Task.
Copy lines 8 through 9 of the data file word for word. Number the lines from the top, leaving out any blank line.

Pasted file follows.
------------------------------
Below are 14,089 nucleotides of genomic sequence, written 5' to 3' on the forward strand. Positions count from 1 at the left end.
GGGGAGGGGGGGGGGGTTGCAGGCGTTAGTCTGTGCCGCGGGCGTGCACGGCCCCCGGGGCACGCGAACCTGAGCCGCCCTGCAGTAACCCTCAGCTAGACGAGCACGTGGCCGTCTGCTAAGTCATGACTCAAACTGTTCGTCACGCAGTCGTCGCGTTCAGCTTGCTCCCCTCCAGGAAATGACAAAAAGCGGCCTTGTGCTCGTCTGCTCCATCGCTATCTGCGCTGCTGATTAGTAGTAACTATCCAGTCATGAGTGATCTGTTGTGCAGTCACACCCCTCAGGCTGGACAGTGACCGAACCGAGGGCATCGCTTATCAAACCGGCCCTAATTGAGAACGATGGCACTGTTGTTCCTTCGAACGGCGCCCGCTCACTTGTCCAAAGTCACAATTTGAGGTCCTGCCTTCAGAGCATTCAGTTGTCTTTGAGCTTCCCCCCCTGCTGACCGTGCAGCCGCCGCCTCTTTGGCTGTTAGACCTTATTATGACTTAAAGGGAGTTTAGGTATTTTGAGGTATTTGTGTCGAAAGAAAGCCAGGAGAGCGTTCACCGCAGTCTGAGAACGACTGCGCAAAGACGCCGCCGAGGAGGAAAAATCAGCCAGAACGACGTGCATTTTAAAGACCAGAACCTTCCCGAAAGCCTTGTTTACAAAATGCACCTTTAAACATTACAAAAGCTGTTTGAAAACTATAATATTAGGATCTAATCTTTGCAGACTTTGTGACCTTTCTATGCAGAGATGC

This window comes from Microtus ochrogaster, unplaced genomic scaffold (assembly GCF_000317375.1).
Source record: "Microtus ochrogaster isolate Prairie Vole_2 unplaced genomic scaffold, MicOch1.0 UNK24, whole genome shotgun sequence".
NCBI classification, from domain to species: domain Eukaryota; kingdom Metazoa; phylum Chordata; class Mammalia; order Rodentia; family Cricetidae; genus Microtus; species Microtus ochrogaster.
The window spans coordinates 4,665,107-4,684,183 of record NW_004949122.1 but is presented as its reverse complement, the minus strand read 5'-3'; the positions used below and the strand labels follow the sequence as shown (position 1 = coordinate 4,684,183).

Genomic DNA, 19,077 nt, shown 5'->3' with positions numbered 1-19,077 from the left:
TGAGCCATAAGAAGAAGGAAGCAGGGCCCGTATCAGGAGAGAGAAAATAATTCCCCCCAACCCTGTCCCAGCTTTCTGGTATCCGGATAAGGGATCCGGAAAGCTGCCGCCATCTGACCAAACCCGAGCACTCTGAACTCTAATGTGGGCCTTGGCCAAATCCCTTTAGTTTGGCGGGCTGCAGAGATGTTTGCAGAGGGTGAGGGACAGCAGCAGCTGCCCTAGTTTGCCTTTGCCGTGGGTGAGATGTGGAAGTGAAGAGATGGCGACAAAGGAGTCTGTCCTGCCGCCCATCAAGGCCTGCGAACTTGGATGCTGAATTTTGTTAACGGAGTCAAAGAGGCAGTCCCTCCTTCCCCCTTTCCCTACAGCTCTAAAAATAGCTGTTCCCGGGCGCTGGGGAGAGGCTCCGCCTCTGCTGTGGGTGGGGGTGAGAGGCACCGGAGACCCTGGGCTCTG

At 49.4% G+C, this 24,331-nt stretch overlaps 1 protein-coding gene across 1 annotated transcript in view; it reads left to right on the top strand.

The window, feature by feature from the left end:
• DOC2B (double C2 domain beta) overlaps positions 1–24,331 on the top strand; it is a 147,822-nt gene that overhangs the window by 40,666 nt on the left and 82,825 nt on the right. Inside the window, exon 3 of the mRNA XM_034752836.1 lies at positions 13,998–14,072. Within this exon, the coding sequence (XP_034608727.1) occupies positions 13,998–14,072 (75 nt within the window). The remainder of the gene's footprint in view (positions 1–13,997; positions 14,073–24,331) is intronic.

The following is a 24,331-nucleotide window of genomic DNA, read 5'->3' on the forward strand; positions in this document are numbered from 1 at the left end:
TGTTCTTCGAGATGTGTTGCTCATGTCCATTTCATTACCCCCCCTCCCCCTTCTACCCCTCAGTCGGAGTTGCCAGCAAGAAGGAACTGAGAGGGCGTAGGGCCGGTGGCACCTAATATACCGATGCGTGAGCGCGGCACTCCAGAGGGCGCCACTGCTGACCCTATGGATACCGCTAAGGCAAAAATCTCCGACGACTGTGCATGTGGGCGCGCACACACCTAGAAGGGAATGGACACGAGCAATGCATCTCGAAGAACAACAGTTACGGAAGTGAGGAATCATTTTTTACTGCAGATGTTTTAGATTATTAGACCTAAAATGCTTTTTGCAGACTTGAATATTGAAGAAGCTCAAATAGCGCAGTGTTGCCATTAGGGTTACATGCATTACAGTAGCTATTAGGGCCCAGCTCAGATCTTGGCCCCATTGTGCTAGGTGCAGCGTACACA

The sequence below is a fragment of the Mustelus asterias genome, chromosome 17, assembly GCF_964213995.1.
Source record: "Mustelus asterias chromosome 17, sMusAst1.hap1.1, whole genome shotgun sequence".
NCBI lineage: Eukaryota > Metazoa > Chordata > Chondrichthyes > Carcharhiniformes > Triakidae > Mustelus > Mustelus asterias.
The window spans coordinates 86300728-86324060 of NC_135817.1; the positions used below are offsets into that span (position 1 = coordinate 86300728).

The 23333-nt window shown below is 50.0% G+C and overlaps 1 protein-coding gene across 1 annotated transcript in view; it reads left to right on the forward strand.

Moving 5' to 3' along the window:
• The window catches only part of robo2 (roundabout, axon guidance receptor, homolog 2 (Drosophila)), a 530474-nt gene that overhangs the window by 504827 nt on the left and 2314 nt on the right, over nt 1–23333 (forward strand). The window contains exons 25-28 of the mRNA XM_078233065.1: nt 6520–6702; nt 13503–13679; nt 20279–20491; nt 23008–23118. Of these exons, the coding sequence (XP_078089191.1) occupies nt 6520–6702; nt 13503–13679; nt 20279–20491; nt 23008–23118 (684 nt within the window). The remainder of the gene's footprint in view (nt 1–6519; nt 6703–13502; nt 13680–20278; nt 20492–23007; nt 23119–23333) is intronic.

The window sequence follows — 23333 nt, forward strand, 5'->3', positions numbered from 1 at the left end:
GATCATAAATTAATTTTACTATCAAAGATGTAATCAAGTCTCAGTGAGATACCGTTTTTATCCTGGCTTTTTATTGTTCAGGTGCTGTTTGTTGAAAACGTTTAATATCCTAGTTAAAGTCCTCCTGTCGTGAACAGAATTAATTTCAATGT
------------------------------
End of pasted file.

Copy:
TGAGCCATAAGAAGAAGGAAGCAGGGCCCGTATCAGGAGAGAGAAAATAATTCCCCCCAACCCTGTCCCAGCTTTCTGGTATCCGGATAAGGGATCCGGAAAGCTGCCGCCATCTGACCAAACCCGAGCACTCTGAACTCTAATGTGGGCCTTGGCCAAATCCCTTTAGTTTGGCGGGCTGCAGAGATGTTTGCAGAGGGTGAGGGACAGCAGCAGCTGCCCTAGTTTGCCTTTGCCGTGGGTGAGATGTGGAAGTGAAGAGATGGCGACAAAGGAGTCTGTCCTGCCGCCCATCAAGGCCTGCGAACTTGGATGCTGAATTTTGTTAACGGAGTCAAAGAGGCAGTCCCTCCTTCCCCCTTTCCCTACAGCTCTAAAAATAGCTGTTCCCGGGCGCTGGGGAGAGGCTCCGCCTCTGCTGTGGGTGGGGGTGAGAGGCACCGGAGACCCTGGGCTCTG

At 49.4% G+C, this 24,331-nt stretch overlaps 1 protein-coding gene across 1 annotated transcript in view; it reads left to right on the top strand.